April 28, 2015
In the Matter of Garrett Alan Loy; Haley Wamstad, Grand Forks County Assistant State's Attorney, Petitioner and Appellee
Garrett Alan Loy, Respondent and Appellant
[Copyrighted Material Omitted]
Appeal from the District Court of Grand Forks County, Northeast Central Judicial District, the Honorable Lawrence E. Jahnke, Judge.
Haley L. Wamstad, Assistant State's Attorney, Grand Forks, ND, for petitioner and appellee.
Tyler J. Morrow, Grand Forks, ND, for respondent and appellant.
Gerald W. VandeWalle,
C.J., Dale V. Sandstrom, Lisa Fair McEvers.
VandeWalle, Chief Justice.
[¶1] Garrett Alan Loy appealed from an order civilly committing him as a sexually dangerous individual. We affirm.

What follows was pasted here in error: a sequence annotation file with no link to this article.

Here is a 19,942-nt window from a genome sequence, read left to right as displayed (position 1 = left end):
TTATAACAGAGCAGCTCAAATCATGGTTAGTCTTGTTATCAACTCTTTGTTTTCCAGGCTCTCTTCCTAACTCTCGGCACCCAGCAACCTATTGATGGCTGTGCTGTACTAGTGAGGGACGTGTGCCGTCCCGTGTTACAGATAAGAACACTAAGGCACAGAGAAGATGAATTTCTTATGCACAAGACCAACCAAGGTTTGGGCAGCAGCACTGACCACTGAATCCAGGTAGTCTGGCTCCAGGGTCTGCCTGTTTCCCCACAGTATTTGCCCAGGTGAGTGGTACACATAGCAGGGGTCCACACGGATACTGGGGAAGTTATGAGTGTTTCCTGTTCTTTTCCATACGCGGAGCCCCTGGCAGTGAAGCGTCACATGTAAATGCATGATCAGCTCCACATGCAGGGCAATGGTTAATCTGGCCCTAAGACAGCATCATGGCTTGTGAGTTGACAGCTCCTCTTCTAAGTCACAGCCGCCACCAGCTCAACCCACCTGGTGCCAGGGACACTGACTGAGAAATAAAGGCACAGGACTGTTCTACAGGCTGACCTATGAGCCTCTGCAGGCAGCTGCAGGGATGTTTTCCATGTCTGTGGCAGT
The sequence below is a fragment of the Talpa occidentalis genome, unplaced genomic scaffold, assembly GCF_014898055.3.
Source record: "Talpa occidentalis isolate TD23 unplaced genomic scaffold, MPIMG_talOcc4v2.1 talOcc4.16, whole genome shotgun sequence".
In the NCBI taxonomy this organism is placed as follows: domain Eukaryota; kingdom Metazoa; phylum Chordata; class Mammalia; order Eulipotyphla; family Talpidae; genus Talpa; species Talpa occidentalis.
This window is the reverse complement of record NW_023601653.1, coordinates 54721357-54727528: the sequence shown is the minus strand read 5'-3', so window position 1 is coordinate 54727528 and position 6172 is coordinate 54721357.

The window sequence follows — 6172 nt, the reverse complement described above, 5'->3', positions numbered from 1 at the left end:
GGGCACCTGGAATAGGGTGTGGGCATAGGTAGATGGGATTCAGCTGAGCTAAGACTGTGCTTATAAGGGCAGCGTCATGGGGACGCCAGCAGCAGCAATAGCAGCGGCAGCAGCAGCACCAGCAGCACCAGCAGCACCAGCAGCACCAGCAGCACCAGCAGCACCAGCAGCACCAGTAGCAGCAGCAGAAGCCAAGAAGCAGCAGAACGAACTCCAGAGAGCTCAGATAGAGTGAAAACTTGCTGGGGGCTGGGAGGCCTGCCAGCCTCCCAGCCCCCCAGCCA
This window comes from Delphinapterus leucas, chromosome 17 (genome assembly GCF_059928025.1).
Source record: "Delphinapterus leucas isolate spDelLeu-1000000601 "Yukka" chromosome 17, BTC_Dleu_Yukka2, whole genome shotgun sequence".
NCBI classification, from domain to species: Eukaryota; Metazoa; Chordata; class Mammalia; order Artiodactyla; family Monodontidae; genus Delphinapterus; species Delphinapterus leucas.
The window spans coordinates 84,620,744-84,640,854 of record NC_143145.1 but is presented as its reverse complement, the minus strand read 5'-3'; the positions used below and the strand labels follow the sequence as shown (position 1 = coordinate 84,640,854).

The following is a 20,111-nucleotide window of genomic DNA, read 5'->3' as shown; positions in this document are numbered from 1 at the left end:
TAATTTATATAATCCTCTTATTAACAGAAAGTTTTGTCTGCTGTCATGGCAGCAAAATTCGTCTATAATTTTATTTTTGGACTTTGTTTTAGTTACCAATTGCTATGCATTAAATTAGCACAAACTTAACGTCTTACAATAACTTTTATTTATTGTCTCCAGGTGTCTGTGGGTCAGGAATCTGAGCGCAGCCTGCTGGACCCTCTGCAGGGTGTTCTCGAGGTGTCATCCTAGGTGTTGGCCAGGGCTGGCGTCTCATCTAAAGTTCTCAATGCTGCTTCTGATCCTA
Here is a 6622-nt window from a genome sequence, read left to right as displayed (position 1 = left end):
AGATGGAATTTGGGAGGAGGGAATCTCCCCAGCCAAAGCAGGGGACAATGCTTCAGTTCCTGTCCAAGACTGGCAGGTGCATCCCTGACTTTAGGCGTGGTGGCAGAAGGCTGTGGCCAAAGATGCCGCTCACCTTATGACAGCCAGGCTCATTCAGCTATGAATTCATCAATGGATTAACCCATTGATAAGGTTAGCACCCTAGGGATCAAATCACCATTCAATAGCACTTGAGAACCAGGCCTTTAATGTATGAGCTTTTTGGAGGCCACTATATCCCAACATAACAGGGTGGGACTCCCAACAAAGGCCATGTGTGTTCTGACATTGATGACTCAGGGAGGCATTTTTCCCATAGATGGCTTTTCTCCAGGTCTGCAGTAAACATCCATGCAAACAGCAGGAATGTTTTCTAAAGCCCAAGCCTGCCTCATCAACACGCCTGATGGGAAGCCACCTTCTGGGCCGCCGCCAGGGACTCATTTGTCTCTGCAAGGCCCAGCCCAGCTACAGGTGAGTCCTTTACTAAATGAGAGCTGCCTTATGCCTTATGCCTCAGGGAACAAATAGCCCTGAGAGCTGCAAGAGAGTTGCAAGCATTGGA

[¶2] In 2004, Loy was convicted of gross sexual imposition. In 2005, Loy pleaded guilty to a separate charge of gross sexual imposition and his probation from his 2004 conviction was revoked. Loy was sentenced to ten years in custody with five years suspended for the 2004 conviction, and sentenced to ten years in custody with five years suspended for the 2005 conviction, to be served consecutively. Loy was also required to complete the Intensive Sex Addiction Treatment Program. He was evaluated for referral to the North Dakota Department of Corrections and Rehabilitation's sex offender treatment program, and completed the low intensity program in 2006, as well as the intensive offender treatment program in 2012. Prior to his release, the North Dakota Department of Corrections and Rehabilitation did not recommend civil commitment. However, Dr. Lisa Peterson evaluated Loy and was concerned he could become involved in further acts of sexual misconduct following release based upon Loy's inability to control his hypersexuality and his future access to potential victims. Dr. Peterson recommended transitional treatment with gradual reintegration into the general populace.